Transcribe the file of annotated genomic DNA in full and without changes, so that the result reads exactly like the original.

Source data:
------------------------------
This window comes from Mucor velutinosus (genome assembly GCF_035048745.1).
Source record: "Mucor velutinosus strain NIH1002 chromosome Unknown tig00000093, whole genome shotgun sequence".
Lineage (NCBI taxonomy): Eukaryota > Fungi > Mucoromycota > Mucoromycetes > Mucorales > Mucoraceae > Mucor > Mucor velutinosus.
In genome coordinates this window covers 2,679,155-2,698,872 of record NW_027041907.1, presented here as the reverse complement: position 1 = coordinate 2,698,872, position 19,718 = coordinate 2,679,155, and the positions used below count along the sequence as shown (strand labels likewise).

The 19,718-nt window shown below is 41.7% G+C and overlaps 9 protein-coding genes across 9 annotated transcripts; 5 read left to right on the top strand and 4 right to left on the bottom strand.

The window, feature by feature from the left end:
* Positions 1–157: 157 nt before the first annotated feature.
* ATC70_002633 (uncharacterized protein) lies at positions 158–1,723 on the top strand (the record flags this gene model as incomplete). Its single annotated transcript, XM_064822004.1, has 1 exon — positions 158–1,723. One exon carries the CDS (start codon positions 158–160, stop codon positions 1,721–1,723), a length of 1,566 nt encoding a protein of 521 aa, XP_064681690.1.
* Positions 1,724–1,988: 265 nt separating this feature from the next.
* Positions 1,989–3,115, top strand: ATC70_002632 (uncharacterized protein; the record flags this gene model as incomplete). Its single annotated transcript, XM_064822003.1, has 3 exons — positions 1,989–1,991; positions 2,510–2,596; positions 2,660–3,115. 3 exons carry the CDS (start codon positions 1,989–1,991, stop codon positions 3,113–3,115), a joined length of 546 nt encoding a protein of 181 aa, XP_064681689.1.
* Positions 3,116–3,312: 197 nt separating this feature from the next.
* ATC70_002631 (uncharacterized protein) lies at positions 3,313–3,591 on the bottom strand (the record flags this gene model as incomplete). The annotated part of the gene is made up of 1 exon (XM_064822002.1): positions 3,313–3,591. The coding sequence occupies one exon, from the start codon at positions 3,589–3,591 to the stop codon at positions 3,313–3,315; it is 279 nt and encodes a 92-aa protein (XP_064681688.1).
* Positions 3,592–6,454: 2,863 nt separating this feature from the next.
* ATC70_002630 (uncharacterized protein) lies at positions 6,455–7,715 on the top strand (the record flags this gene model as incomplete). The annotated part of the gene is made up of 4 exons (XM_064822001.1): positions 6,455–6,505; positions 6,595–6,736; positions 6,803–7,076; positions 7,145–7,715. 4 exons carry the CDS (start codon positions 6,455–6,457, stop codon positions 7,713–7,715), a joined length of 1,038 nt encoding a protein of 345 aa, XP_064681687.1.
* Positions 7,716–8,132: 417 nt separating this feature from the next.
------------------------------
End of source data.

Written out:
This window comes from Mucor velutinosus (genome assembly GCF_035048745.1).
Source record: "Mucor velutinosus strain NIH1002 chromosome Unknown tig00000093, whole genome shotgun sequence".
Lineage (NCBI taxonomy): Eukaryota > Fungi > Mucoromycota > Mucoromycetes > Mucorales > Mucoraceae > Mucor > Mucor velutinosus.
In genome coordinates this window covers 2,679,155-2,698,872 of record NW_027041907.1, presented here as the reverse complement: position 1 = coordinate 2,698,872, position 19,718 = coordinate 2,679,155, and the positions used below count along the sequence as shown (strand labels likewise).

The 19,718-nt window shown below is 41.7% G+C and overlaps 9 protein-coding genes across 9 annotated transcripts; 5 read left to right on the top strand and 4 right to left on the bottom strand.

The window, feature by feature from the left end:
* Positions 1–157: 157 nt before the first annotated feature.
* ATC70_002633 (uncharacterized protein) lies at positions 158–1,723 on the top strand (the record flags this gene model as incomplete). Its single annotated transcript, XM_064822004.1, has 1 exon — positions 158–1,723. One exon carries the CDS (start codon positions 158–160, stop codon positions 1,721–1,723), a length of 1,566 nt encoding a protein of 521 aa, XP_064681690.1.
* Positions 1,724–1,988: 265 nt separating this feature from the next.
* Positions 1,989–3,115, top strand: ATC70_002632 (uncharacterized protein; the record flags this gene model as incomplete). Its single annotated transcript, XM_064822003.1, has 3 exons — positions 1,989–1,991; positions 2,510–2,596; positions 2,660–3,115. 3 exons carry the CDS (start codon positions 1,989–1,991, stop codon positions 3,113–3,115), a joined length of 546 nt encoding a protein of 181 aa, XP_064681689.1.
* Positions 3,116–3,312: 197 nt separating this feature from the next.
* ATC70_002631 (uncharacterized protein) lies at positions 3,313–3,591 on the bottom strand (the record flags this gene model as incomplete). The annotated part of the gene is made up of 1 exon (XM_064822002.1): positions 3,313–3,591. The coding sequence occupies one exon, from the start codon at positions 3,589–3,591 to the stop codon at positions 3,313–3,315; it is 279 nt and encodes a 92-aa protein (XP_064681688.1).
* Positions 3,592–6,454: 2,863 nt separating this feature from the next.
* ATC70_002630 (uncharacterized protein) lies at positions 6,455–7,715 on the top strand (the record flags this gene model as incomplete). The annotated part of the gene is made up of 4 exons (XM_064822001.1): positions 6,455–6,505; positions 6,595–6,736; positions 6,803–7,076; positions 7,145–7,715. 4 exons carry the CDS (start codon positions 6,455–6,457, stop codon positions 7,713–7,715), a joined length of 1,038 nt encoding a protein of 345 aa, XP_064681687.1.
* Positions 7,716–8,132: 417 nt separating this feature from the next.